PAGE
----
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So I have the following data:
I have one series where each word has a value that describes the average review score that would get.
For example, if the word "excellent" showed up in reviews with a score of 2,3,5,4 it would gain a value of 3.5.

I also have a list of the words contained in a review, and the review scores of each of those written reviews.
For example,

Unique_words
["good","clean","hotel","enjoyed","stay","here"]

score
4

(These are ofc simplified examples, my actual data is a lot longer)

I also have the original reviews, from which the unique_words are taken from.

The question is, how would I use this data in order to train a machine-learning algorithm to predict what score a review would get, given the unique words contained inside it.

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You need to encode categorical variables as dummies.

This means to create new features for each type of category and then assigned either a 1 (where a record has that category) or 0 (to each record that doesn't have that category). With some examples, this should look something like this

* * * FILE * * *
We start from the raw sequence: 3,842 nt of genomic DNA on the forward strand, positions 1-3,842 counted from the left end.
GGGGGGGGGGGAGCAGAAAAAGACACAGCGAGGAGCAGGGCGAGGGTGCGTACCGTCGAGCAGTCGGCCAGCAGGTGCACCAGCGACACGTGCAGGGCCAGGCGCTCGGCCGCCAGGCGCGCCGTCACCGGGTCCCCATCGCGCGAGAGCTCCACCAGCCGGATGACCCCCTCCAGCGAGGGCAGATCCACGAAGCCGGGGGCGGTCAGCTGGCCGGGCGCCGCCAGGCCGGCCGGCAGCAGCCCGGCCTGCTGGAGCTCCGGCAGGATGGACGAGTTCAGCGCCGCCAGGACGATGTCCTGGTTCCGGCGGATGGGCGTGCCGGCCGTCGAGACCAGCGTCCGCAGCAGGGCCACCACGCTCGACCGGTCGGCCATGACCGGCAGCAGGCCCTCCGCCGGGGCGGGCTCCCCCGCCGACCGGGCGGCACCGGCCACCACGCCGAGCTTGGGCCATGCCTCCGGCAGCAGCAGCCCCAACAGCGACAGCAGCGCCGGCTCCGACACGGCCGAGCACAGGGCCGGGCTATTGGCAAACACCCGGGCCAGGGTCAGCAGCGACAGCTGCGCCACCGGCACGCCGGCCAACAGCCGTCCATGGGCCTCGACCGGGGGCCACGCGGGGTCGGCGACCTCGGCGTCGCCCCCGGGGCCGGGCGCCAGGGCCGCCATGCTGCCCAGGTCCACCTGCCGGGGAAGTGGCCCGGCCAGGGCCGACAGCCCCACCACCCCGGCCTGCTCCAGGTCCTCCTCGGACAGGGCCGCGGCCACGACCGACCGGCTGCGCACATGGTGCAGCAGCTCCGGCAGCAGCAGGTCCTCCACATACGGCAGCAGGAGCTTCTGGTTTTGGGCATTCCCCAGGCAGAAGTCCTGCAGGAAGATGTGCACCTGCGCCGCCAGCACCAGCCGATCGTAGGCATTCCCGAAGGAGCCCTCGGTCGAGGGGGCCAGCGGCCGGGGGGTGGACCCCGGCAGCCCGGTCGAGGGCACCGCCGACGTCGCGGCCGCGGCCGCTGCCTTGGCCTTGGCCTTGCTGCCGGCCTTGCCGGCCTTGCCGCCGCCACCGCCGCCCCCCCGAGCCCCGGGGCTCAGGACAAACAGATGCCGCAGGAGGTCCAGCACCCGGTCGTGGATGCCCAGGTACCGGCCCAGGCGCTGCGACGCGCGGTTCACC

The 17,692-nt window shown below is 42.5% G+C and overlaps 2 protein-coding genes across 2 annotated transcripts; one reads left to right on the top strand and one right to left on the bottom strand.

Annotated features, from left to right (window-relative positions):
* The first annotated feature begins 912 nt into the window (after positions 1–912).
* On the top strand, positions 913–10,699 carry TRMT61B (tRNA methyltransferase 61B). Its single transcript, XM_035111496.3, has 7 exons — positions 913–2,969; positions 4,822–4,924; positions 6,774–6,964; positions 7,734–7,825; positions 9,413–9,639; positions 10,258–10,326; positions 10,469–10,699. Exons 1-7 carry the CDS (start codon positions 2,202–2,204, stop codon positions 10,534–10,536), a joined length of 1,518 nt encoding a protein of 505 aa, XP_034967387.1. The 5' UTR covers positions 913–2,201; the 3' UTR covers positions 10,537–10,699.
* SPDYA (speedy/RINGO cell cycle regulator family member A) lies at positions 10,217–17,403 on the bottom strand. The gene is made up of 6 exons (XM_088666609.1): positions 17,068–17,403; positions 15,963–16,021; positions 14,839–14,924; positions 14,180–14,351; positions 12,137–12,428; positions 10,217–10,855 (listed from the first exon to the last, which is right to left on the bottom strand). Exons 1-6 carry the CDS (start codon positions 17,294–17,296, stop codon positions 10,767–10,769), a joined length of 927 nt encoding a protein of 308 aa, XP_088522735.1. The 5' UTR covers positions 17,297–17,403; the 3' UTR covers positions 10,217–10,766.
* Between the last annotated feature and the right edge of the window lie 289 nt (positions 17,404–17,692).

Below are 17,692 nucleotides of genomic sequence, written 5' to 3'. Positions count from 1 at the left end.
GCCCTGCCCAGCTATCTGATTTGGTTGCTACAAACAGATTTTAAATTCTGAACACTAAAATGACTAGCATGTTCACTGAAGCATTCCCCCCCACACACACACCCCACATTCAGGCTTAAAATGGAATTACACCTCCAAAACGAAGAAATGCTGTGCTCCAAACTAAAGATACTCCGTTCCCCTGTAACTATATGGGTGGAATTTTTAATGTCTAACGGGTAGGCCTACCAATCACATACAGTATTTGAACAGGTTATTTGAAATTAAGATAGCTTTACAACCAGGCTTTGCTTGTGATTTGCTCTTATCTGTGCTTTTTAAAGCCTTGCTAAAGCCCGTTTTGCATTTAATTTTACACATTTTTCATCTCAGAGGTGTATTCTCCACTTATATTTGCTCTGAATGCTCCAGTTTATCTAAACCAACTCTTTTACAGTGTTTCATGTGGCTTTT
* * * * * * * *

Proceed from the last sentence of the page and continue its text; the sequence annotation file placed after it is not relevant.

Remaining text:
good  clean  hotel  enjoyed  stay  here
I am good               1     0      0      0        0     0
My face is clean        0     1      0      0        0     0
This is a clean hotel   0     1      1      0        0     0
I enjoyed a good meal   1     0      0      1        0     0
Don't stay here         0     0      0      0        1     0

In python you can use the pandas function pd.get_dummies()

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  • $\begingroup$ Yeah, I was hoping there would be a way to avoid this. Since I've got more than 50k unique words that I've assigned the value to, creating a new feature for each word makes the DataFrame really big and slow to run through. Also side question; is there a way (or even a benefit) to keep count of how many times a certain word shows up in the review. One could assume that a review that has the word bad five times is lower than one that mentions it once. $\endgroup$ – SirAchesis Nov 18 '20 at 6:18
  • $\begingroup$ I don't know of any other way but make sure you are using sparse matrices. Also, take a look at tfidf which weights things based on how often they occur. $\endgroup$ – Taylrl Nov 18 '20 at 17:58

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